Important Considerations for Retrofitting with Metal
One of the biggest advantages of metal roof and wall systems is that they are more easily retrofitted than other types of building systems.
Retrofitting a building constructed with wood or metal is always challenging.
Sometimes there are issues lying beneath the surface of the wall or roof that must be addressed. Other times, problems with wiring, adding windows or doorways, or other challenges come into play. Older buildings may not have the necessary blueprints or might have missing or damaged plans to work from.
Energy-efficiency characteristics of metal buildings allow them to meet energy codes and achieve green building certifications while allowing creativity, such as in this mixed-use retail village in San Antonio, Texas. Lara Swimmer
Metal buildings won’t necessarily eliminate problems during the retrofitting process, but metal-made structures should be easier to modify and repair later.
“One of the biggest advantages of metal roof and wall systems is that they are easily retrofitted,” says Bob Zabcik, technical director of the Metal Construction Association. “Factory-painted metal panels can cut and bent in the field to tie-in with new systems using standard cleats and fasteners, but the tools and skills required to do this are unique to metal construction. By using an installer certified for the system at hand, this will be automatic.”
Because of their large, open interiors without the need for interior columns or support walls, adaptability is one of the bigger assets of metal buildings. For example, a metal building that once housed a manufacturing plant, for example, could be reconfigured into an indoor sports complex.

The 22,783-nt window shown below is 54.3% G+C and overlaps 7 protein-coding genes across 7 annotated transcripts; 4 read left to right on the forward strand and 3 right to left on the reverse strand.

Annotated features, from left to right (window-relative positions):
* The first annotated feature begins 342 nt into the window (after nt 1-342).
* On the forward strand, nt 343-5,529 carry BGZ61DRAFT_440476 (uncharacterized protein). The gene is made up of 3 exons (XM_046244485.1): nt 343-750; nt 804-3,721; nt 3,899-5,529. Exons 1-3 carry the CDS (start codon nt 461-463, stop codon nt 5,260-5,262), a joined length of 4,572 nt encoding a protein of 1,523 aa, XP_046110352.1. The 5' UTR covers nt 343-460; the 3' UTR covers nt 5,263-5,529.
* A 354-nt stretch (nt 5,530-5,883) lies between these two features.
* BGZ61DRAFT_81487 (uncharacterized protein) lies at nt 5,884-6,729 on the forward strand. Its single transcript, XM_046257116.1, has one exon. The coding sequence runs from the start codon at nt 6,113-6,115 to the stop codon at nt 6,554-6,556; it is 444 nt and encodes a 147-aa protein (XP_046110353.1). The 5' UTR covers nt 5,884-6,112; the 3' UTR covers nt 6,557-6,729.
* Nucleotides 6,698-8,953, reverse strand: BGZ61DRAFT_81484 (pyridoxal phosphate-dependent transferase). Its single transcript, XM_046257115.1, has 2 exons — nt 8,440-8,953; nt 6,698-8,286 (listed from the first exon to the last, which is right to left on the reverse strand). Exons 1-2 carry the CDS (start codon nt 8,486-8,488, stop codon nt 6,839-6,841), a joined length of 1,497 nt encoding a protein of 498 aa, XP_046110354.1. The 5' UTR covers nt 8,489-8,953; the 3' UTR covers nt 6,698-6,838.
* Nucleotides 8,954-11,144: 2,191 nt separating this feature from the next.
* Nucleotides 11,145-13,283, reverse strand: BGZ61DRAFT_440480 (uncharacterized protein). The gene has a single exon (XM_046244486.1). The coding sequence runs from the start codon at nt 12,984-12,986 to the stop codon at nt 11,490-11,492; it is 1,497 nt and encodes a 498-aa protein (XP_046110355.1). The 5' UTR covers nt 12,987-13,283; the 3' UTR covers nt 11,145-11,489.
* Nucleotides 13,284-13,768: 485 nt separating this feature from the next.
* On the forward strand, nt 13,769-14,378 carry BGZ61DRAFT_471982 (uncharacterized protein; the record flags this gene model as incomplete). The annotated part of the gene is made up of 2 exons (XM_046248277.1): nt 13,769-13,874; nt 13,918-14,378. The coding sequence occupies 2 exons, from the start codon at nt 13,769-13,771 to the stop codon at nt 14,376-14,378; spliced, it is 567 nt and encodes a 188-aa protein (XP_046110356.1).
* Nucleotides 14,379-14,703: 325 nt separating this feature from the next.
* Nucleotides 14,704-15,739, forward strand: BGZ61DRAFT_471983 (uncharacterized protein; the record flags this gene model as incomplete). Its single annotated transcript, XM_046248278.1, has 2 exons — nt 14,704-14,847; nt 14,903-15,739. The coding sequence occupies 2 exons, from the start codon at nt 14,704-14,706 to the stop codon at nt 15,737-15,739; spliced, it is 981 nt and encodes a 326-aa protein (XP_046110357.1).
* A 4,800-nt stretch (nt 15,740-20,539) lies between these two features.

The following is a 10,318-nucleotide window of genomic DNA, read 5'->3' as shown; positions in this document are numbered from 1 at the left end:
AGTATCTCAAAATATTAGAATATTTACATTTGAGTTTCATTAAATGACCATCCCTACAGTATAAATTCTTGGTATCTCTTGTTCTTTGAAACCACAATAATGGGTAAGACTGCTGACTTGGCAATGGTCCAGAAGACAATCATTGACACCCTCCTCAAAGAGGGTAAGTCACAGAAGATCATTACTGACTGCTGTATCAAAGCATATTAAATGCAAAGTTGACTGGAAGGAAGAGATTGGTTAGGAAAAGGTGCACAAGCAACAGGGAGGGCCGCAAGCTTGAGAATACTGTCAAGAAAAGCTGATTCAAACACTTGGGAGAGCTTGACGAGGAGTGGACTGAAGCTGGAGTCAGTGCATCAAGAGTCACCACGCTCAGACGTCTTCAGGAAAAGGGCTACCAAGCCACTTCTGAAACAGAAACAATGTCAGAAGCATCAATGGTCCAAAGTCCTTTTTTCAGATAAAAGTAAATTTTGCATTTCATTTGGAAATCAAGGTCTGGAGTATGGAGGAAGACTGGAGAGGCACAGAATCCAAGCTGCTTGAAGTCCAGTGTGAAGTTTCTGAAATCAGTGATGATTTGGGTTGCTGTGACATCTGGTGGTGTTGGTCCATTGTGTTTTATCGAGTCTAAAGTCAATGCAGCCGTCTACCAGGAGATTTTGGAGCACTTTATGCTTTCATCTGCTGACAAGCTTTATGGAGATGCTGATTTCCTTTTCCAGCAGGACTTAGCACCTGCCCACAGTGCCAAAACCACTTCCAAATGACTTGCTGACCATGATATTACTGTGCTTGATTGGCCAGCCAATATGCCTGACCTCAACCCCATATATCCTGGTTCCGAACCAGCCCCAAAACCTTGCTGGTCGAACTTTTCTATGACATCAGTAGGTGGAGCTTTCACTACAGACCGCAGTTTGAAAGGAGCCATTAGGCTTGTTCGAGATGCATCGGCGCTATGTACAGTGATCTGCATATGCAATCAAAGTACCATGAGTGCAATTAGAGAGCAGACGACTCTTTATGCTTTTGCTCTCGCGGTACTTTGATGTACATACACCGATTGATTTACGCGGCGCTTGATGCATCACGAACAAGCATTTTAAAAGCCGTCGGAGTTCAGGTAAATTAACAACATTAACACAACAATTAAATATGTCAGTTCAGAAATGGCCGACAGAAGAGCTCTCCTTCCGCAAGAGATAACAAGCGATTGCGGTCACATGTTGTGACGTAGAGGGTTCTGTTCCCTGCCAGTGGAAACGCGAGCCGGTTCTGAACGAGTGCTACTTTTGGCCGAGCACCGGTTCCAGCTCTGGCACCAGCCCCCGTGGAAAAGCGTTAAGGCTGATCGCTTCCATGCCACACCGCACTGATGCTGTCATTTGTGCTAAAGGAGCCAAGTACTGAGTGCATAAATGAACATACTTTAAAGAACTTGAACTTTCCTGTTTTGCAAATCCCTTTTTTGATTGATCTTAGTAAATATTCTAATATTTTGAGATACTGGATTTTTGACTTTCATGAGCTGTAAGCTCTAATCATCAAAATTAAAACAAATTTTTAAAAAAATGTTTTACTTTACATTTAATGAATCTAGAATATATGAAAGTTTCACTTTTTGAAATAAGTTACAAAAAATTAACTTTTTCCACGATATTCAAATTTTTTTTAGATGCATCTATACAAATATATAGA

Regardless of the retrofit plan, it is important to include experts in the plan before moving forward.
“MBMA always recommends that the building manufacturer be consulted before any modifications or additions are performed on a metal building,” says Tony Bouquot, general manager of the Metal Building Manufacturers Association. “A structural engineer or other qualified design professional should also be consulted.”
Walls and the roof are the most important facets of a building for facility managers to consider.
“Steel roofs are great for facility managers, as they are basically maintenance-free and last up to 60 years or more, long after other roofing materials would need to be replaced,” Bouquot says. “But the framing system is compatible with any type of cladding including masonry, glass and glazing, tilt-up concrete, and others.”
Another way to improve thermal performance is to add insulation to the roof and walls.
“This is typically easier to do in a metal building system, because the wall and roof cavities are often open and accessible in the finished building,” Bouquot says. He adds that metal buildings with standing seam roofs are a great platform for solar panels. The panel can often be installed using a mounting system that connects directly to the standing seams without the need for penetration through roof panels and without a separate mounting rack.
The metal building industry remains strong despite the COVID-19 pandemic. Although, nobody can say for certain what the future holds, with increased interest in the technology, environmentally friendly buildings and energy efficiency, metal buildings still have a lot to offer facility managers.
“In the world of sustainability, steel has a great story to tell,” Bouquot says. “Steel is the world’s most recycled material and is the only building material that can be recycled over and over with no loss of performance. Yesterday’s scrap cars become today’s metal buildings. Today’s metal buildings become tomorrow’s bridges. Steel is truly a circular material.”
Joy Choquette is a Vermont-based freelance writer.